Internal US Bureau of Prison (BOP) documents obtained by The Grayzone under Freedom of Information laws raise extremely serious questions about whether Jeffrey Epstein’s alleged first suicide attempt on July 23, 2019 in fact happened, and suggest the Bureau distorted evidence to attribute his death to suicide before his autopsy had even been completed. Officially, Epstein was found to have died in his cell at New York City’s Metropolitan Correctional Center on August 10, 2019, with a medical examiner ruling at the time that he had taken his own life by hanging. The ruling was aggressively contested by Epstein’s associates and widely disbelieved. Epstein’s legal team publicly declared available evidence on his death was “far more consistent” with murder. On August 9 ... regular checks on [Epstein] ceased. Three CCTV cameras nearby apparently malfunctioned. Two on-duty guards fabricated records to hide how they allegedly flouted their legal duties to surf the internet. And the next day, the prison’s most infamous inmate was dead. In the immediate wake of Epstein’s death ... BOP suicide prevention coordinator Robert Nagle visited the Metropolitan Correctional Center to initiate a “psychological reconstruction” of Epstein’s last moments. His resultant report recorded that a video of the “significant incident” was confiscated by the FBI before his review began. He was also prohibited from conducting formal interviews with prison staff.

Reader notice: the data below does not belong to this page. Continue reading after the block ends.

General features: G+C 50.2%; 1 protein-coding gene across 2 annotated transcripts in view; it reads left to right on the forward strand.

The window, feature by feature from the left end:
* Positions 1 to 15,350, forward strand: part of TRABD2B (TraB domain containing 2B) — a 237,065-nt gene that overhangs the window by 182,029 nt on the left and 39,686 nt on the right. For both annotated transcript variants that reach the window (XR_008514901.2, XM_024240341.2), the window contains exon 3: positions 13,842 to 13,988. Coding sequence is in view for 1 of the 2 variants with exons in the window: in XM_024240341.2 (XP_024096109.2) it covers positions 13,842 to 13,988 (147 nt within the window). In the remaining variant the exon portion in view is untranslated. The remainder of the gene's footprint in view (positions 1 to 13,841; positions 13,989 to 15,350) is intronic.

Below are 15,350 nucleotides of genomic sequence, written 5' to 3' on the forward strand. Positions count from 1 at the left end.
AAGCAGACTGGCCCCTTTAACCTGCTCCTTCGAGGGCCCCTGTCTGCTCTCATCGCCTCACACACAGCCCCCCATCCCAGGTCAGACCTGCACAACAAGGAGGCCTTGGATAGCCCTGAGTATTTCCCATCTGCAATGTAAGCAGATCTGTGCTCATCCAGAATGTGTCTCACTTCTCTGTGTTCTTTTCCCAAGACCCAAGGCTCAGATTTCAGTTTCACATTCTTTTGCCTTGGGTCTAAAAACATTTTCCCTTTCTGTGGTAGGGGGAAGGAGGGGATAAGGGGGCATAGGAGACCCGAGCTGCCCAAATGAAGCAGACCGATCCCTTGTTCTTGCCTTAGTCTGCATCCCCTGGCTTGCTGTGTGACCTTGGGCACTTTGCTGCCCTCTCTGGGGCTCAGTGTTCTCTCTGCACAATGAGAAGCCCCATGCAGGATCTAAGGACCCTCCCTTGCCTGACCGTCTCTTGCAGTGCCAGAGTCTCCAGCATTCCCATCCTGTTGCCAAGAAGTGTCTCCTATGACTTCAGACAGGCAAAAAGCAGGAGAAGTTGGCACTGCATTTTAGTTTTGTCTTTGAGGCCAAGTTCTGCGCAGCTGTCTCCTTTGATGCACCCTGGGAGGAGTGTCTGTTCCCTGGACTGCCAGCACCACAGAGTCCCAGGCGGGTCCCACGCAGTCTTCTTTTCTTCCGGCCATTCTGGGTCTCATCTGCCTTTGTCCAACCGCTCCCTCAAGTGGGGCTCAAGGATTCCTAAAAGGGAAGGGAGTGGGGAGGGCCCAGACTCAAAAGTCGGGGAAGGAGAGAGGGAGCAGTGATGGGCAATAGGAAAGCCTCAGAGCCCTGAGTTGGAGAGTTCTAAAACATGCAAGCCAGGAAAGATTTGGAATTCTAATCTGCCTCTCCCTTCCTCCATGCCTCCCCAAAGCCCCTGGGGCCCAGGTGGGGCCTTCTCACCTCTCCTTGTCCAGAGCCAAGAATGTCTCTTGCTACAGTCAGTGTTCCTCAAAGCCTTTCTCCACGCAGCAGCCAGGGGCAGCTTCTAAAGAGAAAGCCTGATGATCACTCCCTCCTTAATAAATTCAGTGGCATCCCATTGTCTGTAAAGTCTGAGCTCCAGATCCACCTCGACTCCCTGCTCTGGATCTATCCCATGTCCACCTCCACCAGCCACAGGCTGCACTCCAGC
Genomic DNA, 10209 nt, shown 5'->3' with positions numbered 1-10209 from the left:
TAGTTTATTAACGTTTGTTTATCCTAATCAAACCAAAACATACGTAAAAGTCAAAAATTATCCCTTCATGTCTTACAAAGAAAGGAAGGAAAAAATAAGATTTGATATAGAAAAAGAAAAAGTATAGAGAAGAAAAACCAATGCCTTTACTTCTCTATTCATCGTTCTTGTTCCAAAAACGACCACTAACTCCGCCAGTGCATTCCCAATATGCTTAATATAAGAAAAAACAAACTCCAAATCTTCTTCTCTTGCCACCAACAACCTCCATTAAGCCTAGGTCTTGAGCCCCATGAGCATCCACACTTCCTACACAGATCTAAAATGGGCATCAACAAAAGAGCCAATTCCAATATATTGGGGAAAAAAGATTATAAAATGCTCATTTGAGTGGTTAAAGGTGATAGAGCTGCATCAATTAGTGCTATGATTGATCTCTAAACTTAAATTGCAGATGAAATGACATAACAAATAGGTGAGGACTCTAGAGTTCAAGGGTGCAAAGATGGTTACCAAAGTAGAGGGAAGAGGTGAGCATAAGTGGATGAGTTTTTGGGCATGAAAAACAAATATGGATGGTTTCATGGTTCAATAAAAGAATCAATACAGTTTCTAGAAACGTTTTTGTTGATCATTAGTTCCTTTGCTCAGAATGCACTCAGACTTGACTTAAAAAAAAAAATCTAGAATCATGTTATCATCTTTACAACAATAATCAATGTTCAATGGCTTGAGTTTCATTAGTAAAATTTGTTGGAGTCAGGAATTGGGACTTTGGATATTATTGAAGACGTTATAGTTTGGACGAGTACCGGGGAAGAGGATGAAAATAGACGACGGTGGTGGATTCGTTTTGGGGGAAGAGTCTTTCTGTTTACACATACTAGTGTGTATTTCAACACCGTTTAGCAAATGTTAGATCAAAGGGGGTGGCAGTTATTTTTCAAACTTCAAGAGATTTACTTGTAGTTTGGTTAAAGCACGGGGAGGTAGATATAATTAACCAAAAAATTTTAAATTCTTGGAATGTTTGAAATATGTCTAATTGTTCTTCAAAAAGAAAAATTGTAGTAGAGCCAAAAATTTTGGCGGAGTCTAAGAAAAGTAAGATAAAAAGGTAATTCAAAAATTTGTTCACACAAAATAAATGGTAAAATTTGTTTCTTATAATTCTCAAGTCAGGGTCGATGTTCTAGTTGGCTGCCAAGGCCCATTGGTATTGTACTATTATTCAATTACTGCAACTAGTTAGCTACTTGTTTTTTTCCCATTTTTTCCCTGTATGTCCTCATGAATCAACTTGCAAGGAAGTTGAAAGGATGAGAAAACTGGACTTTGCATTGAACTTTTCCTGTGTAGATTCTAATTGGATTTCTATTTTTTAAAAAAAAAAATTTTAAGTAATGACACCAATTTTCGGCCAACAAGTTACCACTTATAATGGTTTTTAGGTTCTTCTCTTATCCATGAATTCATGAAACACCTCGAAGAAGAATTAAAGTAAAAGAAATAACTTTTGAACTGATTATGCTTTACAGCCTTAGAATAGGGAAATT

Note: Many questions remain unanswered regarding Epstein's death. For more along these lines, see concise summaries of deeply revealing news articles on Jeffrey Epstein and prison system corruption from reliable major media sources.


Prisoners in the US are part of a hidden workforce linked to hundreds of popular food brands
2024-01-29, Yahoo News/Associated Press
https://news.yahoo.com/prisoners-us-part-hidden-workforce-125458768.html